Discussion in 'Tuners' started by ConradH, Dec 4, 2016.
Once an idiom becomes part of everyday language and communication, then it doesn't really matter where the original meaning came from. The icons for "save" and "print" in computer applications still show a floppy disk and dot matrix printer, even though most people haven't used either in many years. News media still commonly refers to video footage as "videotape" even though these days it's just a file on a computer. Movies are still "film" and digital downloads are still counted as "record sales". Sound effects of Morse code (or theme music in a staccato style meant to imitate it) and mechanical teletypes are still synonymous with breaking news reports. We still have "ticker tape parades" even though it's not actual ticker tape being thrown around anymore.
The sound of a turntable stylus being dragged across a record remained the universal pop culture sound effect of something being abruptly ended or interrupted, 20 years after most people had ever used a record player. I hear Millenials who are probably too young to have ever used an audio tape recorder imitating the sound of a tape being rewound and saying "Rewind!" when they have to ask for or offer clarification of something that was just said. And now that mobile phones can play actual audio recordings as their ringtones instead of just a series of beeps or synthesized music, the almost-extinct sound of a classic dual-gong mechanical bell telephone ringer has become one of the most popular ringtones.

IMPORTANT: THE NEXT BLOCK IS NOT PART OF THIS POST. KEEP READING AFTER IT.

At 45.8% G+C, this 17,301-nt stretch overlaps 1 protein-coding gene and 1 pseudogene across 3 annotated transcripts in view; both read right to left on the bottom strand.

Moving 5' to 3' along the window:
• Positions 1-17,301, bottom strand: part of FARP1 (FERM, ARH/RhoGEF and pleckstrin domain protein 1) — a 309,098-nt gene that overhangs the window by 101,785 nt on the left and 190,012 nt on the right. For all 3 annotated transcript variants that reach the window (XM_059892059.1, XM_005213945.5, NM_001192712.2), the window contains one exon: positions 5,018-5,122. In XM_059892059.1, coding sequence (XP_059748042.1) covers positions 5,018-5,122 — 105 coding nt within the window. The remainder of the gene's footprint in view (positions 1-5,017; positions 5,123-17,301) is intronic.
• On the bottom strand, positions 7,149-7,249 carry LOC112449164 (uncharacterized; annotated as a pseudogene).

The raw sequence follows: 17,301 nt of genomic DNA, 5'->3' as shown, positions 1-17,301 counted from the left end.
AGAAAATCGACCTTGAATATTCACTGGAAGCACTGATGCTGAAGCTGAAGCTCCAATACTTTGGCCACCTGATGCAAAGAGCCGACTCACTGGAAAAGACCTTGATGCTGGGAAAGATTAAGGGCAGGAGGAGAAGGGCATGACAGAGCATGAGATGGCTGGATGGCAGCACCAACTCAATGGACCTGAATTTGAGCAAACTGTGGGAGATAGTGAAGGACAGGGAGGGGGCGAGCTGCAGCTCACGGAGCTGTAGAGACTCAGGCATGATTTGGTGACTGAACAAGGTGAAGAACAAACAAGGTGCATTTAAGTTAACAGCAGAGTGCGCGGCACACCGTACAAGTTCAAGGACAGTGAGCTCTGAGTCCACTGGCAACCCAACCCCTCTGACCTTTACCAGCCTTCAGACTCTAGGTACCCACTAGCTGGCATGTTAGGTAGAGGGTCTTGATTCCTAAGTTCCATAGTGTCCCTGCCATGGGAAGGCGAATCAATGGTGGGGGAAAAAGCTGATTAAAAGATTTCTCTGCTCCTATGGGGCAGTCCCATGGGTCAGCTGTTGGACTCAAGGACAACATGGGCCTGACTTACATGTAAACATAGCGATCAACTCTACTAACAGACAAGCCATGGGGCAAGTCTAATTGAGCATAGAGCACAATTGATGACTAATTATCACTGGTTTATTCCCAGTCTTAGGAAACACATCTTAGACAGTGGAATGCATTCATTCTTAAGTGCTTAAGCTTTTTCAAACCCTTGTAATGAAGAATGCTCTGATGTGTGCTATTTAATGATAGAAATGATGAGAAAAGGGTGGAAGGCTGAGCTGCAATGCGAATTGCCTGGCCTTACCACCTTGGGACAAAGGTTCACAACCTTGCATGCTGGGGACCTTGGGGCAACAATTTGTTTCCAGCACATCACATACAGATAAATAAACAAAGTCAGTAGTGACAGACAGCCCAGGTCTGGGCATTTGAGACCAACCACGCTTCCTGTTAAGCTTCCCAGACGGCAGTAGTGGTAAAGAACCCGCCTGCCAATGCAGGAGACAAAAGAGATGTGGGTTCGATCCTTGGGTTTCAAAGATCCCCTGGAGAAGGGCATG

Digital downloads actually are record sales. A recording of any kind is a record - a record of an event or simulation thereof.
"Stay tuned" - I think of that as a little more basic, and meaning 'keep watching' or 'keep listening' or both. To me it could mean that you are watching or listening like a zombie, and not paying attention exactly.
Oh, and I definitely remember TV's with tuning dials.
And people walking along with a small transistor radio seemingly glued to their ear.
And others walking along with a ghetto blaster on one shoulder, listening as loud as they dare.
I quoted it in entirety, because it describes society far beyond audio...
This is great opening paragraph Sinewaver. More...
Well then in my opinion, which counts exactly for what you paid for it, I'm not a big fan of those DJs. Because if they're just playing stuff that everyone knows what it is they're not doing their job, they're just being ClearChannel shills and picking tracks off the approved playlist. I want to hear stuff I don't know but is still cool.
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